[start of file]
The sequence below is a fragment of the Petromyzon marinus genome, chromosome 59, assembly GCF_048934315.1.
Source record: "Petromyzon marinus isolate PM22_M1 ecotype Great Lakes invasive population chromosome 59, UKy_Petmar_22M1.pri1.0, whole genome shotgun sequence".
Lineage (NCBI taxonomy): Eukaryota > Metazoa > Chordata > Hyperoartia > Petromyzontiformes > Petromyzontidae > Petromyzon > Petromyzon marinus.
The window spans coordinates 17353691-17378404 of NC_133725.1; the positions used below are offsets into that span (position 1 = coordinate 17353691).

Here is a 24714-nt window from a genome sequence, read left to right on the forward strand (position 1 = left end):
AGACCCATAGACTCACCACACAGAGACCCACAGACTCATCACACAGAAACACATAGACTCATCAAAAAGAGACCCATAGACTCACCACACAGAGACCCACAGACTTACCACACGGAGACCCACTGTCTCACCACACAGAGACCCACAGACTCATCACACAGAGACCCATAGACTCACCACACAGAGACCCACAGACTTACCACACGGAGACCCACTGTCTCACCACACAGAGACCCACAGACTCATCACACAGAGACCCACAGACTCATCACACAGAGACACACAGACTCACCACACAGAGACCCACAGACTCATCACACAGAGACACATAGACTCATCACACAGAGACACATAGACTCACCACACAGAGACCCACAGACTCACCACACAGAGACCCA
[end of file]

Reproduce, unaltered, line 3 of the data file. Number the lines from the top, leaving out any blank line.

Lineage (NCBI taxonomy): Eukaryota > Metazoa > Chordata > Hyperoartia > Petromyzontiformes > Petromyzontidae > Petromyzon > Petromyzon marinus.